The Man Who Lived on the Diving Board
Last month, John Leonard would have turned 70. He was a friend, and an inspiration for Intellectual Affairs; and it has been painful, these past few months, to know he isn't out there reading any more.
I wasn't able to get to New York on Monday for the memorial service, but am glad to see that Charles Kaiser wrote about it for Columbia Journalism Review's website.
In an ideal situation, the comments section below the article should fill up with additional recollections of the event and tributes the man himself. Alas, this is not the case. A spirit of impertinent irrelevance quickly takes over. But at least the first remark -- left by one Hal Davis -- is on topic:
"Leonard once reviewed, in the daily Times, a Marshall McLuhan volume. Each graf started with a large drop-letter capital. The individual letters, reading down, read 'NONSENSE.'"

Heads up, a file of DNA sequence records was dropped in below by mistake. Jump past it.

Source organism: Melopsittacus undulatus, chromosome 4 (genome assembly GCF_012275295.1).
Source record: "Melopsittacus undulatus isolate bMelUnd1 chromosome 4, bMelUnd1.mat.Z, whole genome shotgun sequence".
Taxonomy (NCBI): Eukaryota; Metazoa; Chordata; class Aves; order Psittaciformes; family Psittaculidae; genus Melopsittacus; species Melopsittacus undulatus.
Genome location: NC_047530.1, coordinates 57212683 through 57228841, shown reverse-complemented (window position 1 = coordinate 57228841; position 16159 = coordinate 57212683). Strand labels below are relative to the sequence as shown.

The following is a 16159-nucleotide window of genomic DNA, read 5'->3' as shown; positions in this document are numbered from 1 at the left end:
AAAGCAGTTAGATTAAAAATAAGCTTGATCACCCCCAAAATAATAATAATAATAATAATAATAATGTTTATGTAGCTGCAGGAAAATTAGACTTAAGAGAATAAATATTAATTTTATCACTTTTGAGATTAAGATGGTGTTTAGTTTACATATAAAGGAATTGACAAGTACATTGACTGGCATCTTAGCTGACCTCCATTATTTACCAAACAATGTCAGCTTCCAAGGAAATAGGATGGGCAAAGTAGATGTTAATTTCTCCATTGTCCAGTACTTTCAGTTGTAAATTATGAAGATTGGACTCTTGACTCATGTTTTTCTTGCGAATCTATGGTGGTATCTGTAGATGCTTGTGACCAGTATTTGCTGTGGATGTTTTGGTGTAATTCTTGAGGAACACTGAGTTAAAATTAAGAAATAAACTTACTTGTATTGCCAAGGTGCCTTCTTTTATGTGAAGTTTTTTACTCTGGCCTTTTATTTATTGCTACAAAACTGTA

The medium was the message...Actually that piece also appears in John's collection This Pen For Hire, which I have been hoping to interest some publisher in reissuing for years on the grounds that it provides a critical panorama of American culture (high, low, and all points in between) in the late 1960s and early '70s. And because -- well, hell, I just love the book.
Opening it again now, I find a credo:
"If you happen to be interested in experimental fiction or logical positivism or cybernetics of the brain or ex-Communists or anthropology or Richard Nixon or psychoanalysis or haiku, either your reviews are going to reflect those interests or, when you look into your shaving mirror, all you will see reflected is the other side of the room. And 800 words aren't enough to explain a whole field to a million readers, 95 per cent of whom couldn't care less. So you make some elitist assumptions about the people who will care, and belly flop straight into deep waters."
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